Once dismissed as a political dead man, John Kerry has soared to the front of the pack, nailing victories in presidential primaries from New Hampshire to Arizona and leaving "Deaniacs" in the dust.
But in Maryland, a place of quirky politics and unusual allegiances, the Massachusetts senator has yet to be endorsed by a single prominent official. And it is not Kerry, but the stumbling Howard Dean, who plans to open a state headquarters in Baltimore next week.
Meanwhile, the three Maryland congressmen who backed Missouri Rep. Richard A. Gephardt, who left the race after a dismal finish in Iowa, are still ruminating over whom to endorse next.
One of them, Rep. C.A. Dutch Ruppersberger, has started a presidential poll on his Web site to sample the mood of constituents. "It's one of the factors I will take into account," he said yesterday, promising a final decision at least a week before the state's March 2 primary.
Maryland is a noted Democratic bastion - just three states gave a higher share of votes to Al Gore in 2000. But it has made some against-the-grain choices over the years.
Democrats here chose Paul E. Tsongas over Bill Clinton in 1992, Jerry Brown over Jimmy Carter in 1976. And in 2002, the state elected a Republican governor for the first time since 1966, passing over a Kennedy.
As Democrats in other states line up behind Kerry, his supporters here are still waiting for the groundswell.
Michael P. Novelli, a Maryland coordinator for Kerry, said the campaign is on the cusp of snagging a few prize endorsements. But he was not yet ready to name names.
"I talked to one state legislator today," he said yesterday. "He's on the Dean slate, but he needs to wait through Saturday at least to see how Washington and Michigan are going to go."
Baltimore Mayor Martin O'Malley, who in December became one of the first officials in the state to endorse Dean, says he does not regret choosing a man with a kindred urban policy and a strong stand on Iraq.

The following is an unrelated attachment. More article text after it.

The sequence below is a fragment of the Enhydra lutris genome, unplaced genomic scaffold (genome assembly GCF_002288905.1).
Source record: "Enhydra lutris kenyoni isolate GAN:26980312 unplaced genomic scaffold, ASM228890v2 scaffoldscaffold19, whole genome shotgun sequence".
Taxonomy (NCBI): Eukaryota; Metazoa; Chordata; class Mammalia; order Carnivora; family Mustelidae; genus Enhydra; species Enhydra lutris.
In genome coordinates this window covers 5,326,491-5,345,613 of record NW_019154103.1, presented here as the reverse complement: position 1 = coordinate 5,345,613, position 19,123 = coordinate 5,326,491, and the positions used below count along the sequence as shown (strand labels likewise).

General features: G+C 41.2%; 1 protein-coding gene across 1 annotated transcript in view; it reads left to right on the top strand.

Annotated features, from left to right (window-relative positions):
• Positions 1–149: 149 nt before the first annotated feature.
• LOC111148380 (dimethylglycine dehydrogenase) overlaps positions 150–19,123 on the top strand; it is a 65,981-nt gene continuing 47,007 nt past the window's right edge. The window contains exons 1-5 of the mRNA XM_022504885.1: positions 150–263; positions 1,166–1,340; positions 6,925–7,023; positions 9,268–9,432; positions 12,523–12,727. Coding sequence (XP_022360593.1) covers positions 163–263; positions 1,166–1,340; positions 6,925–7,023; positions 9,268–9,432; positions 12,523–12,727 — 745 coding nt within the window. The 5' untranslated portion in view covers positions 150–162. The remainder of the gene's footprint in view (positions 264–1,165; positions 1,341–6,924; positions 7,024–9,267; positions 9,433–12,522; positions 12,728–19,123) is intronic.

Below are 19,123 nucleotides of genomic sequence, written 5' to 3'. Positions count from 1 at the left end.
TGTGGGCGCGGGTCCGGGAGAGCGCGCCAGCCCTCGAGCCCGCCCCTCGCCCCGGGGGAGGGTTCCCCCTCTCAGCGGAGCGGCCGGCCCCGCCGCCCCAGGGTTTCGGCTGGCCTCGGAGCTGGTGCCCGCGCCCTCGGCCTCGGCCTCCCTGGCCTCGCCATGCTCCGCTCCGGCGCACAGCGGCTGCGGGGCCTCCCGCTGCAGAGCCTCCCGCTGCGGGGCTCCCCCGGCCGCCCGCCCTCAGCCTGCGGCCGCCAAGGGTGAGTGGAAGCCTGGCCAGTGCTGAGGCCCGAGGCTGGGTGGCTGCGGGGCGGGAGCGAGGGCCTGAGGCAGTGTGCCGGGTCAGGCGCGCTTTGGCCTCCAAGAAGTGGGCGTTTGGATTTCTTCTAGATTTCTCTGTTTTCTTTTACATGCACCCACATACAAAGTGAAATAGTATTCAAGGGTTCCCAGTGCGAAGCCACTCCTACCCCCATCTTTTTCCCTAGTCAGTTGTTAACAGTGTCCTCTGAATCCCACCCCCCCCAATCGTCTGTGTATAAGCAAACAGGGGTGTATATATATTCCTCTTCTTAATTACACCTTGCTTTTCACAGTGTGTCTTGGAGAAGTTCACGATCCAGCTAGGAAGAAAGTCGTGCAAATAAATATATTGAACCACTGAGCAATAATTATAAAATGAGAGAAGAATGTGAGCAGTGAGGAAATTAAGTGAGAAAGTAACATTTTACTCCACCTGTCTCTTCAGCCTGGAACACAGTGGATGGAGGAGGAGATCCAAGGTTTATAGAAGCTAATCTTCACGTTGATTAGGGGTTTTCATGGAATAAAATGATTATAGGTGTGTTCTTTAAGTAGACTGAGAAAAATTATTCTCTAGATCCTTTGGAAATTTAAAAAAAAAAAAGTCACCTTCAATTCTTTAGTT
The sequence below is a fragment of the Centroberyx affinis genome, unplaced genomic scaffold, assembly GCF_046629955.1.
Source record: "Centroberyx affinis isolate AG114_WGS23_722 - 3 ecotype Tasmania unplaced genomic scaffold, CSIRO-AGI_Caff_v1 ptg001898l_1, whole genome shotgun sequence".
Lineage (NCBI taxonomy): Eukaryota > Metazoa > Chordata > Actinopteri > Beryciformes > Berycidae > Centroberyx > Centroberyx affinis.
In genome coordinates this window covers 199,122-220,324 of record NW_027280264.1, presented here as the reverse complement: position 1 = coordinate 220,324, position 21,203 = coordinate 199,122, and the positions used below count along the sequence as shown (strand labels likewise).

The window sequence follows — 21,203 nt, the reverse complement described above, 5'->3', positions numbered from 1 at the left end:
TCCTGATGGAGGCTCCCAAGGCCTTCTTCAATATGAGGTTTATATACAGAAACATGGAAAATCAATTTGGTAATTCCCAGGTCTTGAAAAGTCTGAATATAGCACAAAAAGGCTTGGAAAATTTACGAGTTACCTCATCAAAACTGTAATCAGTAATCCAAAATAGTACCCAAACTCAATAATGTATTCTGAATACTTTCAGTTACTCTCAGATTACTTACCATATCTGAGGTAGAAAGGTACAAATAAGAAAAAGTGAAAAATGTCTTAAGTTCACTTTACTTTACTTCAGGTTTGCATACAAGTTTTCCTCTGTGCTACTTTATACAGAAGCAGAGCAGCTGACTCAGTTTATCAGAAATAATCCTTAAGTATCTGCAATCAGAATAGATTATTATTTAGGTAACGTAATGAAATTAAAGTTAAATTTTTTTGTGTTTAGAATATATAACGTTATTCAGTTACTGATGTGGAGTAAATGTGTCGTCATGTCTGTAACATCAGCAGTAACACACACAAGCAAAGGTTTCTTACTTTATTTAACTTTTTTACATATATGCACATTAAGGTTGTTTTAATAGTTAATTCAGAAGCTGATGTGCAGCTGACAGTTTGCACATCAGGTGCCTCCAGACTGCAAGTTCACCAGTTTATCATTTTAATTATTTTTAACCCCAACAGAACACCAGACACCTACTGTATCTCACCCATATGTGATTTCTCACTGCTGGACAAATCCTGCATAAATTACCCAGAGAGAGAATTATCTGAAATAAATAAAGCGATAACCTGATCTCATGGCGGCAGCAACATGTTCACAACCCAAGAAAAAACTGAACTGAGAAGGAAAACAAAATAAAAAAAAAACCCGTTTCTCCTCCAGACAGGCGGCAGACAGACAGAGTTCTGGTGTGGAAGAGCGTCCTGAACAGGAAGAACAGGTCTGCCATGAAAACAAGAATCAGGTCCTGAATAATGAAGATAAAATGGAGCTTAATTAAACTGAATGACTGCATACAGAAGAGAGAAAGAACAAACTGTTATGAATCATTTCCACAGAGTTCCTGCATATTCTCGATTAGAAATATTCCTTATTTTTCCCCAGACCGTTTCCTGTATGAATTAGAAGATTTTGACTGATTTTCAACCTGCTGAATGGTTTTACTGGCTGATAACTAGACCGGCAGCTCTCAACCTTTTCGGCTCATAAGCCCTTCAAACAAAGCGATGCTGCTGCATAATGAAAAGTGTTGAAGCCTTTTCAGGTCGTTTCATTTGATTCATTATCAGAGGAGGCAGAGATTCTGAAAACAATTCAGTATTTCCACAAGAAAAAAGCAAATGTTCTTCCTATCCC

"I'm with Dean, I went with Dean, I'm glad I went with Dean," O'Malley said yesterday. "I'm not glad that he hasn't won any states yet."
And Rep. Elijah E. Cummings, the Baltimore Democrat who endorsed Dean last month and stood by him after his New Hampshire loss, also remains faithful.
Local campaign officials for all the major Democratic presidential candidates said yesterday that they planned to ramp up their presence in Maryland. The once-skeletal Kerry operation here says it has enlisted battalions of volunteers, plus a paid fund-raising official and political director.
Campaign workers for North Carolina Sen. John Edwards and retired Gen. Wesley K. Clark said they, too, will likely send paid staffers to the state, particularly if they pull strong showings in the Virginia and Tennessee primaries Tuesday.
The moves signal that the candidates have not written off the state, whose primary typically comes too late in the season to draw much notice.
Political analysts and Democratic leaders say a continuing surge by Kerry could easily sideline Maryland. The country's 19th-most-populous state sends 98 delegates to the Democratic National Convention, where 2,162 are needed to win.
That first number is nothing to dismiss, except that March 2 is Super Tuesday, when voters in 11 other states - including California and New York - also head to the polls.
"That's a recipe for some very difficult attention-getting," says Ronald Walters, a University of Maryland political scientist.
Dean's campaign leaders in Maryland say they are undeterred by a string of disappointing finishes in other states. They plan to open a state headquarters near downtown Baltimore early next week. Volunteers there will call thousands of voters, organize door-to-door canvassing drives and mail literature to 300,000 to 400,000 households, said Walter Ludwig, Dean's state coordinator.
"What continues to interest me," he said, "is that despite the fact that we've taken some pops, the base of supporters here continues to grow and continues to be pretty loyal."
The former Vermont governor led his rivals in a Maryland poll of likely voters in early January. By Dec. 30, the last date for which figures are available, Dean had raised $584,093 from people with Maryland addresses donating at least $200, according to the Center for Responsive Politics, a nonpartisan group in Washington.
That was followed by $477,059 for Connecticut Sen. Joseph I. Lieberman, who withdrew from the race Tuesday night, and $355,375 for Kerry.
"What has been proven by Iowa and New Hampshire and the other states is that it isn't really about the organization," said an unfazed Wayne L. Rogers, Maryland chairman for the Kerry campaign. "This is about the candidate and his message. And John Kerry's message has been resonating with voters."